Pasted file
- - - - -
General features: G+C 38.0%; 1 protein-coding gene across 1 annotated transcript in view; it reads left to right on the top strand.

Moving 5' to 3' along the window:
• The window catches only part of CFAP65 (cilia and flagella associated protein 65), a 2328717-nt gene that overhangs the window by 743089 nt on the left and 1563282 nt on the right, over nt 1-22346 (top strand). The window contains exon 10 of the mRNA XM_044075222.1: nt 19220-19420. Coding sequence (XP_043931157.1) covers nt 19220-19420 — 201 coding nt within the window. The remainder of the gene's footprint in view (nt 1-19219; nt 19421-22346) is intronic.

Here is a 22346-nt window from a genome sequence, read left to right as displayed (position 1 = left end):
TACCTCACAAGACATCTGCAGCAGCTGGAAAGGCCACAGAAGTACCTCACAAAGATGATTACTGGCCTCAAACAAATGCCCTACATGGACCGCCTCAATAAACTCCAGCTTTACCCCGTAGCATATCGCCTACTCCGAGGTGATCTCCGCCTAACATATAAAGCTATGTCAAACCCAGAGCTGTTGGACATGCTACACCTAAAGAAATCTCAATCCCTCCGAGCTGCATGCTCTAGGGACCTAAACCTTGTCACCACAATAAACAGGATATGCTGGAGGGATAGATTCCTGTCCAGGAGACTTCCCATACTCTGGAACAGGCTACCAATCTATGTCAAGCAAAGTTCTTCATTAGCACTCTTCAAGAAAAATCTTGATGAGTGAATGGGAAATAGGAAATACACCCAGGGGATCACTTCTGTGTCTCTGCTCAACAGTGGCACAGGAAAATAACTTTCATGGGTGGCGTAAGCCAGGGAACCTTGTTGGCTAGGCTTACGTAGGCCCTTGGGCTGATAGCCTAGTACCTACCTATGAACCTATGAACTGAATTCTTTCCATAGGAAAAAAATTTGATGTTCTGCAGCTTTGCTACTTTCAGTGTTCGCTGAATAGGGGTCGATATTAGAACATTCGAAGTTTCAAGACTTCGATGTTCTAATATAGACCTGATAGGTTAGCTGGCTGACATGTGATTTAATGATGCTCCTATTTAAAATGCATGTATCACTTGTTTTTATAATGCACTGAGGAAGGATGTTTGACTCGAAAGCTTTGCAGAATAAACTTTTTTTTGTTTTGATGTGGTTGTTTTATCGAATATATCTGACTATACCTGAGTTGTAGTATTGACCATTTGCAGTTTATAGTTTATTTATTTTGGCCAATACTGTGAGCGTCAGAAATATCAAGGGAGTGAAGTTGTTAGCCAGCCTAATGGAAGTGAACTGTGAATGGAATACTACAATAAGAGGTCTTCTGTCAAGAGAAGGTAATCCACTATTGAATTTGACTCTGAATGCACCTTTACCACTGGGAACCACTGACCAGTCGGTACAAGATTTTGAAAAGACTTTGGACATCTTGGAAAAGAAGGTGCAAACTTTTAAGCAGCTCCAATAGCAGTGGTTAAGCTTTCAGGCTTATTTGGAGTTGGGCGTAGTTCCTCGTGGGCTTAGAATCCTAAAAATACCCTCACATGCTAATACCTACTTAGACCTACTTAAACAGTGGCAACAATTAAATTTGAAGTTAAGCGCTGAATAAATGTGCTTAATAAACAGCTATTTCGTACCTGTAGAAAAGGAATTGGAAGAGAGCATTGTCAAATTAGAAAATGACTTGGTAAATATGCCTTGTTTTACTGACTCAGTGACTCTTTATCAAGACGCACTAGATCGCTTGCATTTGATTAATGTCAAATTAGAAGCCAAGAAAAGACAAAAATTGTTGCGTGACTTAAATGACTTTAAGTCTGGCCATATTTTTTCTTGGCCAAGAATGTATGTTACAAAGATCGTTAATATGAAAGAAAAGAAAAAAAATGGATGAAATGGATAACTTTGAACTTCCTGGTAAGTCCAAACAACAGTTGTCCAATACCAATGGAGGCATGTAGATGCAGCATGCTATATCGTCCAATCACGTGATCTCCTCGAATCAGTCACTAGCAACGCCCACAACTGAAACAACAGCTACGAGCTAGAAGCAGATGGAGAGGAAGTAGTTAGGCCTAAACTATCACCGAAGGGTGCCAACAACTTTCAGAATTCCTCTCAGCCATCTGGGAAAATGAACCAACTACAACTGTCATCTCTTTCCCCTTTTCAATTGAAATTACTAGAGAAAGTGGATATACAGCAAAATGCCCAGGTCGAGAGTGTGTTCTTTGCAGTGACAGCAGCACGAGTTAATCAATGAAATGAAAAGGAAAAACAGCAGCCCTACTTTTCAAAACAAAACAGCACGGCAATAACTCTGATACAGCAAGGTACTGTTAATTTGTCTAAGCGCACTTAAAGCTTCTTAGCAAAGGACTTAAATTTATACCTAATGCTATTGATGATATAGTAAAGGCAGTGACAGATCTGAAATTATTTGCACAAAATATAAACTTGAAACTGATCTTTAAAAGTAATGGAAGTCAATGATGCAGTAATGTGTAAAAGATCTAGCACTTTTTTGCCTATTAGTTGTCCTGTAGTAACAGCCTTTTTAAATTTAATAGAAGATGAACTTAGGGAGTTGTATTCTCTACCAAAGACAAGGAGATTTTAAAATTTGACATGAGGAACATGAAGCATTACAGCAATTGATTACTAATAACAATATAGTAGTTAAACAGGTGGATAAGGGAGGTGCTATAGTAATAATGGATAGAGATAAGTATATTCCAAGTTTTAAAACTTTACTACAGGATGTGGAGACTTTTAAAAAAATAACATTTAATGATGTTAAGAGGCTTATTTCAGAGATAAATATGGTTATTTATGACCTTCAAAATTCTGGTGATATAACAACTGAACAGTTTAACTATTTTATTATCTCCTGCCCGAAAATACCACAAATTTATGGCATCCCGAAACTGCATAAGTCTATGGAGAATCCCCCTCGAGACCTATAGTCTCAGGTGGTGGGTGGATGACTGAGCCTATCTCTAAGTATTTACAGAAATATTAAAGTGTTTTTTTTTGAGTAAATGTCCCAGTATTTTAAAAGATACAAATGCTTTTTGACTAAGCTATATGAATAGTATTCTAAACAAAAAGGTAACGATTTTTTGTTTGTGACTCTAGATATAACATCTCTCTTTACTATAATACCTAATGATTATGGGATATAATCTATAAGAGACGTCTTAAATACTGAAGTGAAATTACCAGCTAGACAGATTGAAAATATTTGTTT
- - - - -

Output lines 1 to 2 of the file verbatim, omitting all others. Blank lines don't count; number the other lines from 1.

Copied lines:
General features: G+C 38.0%; 1 protein-coding gene across 1 annotated transcript in view; it reads left to right on the top strand.

Moving 5' to 3' along the window: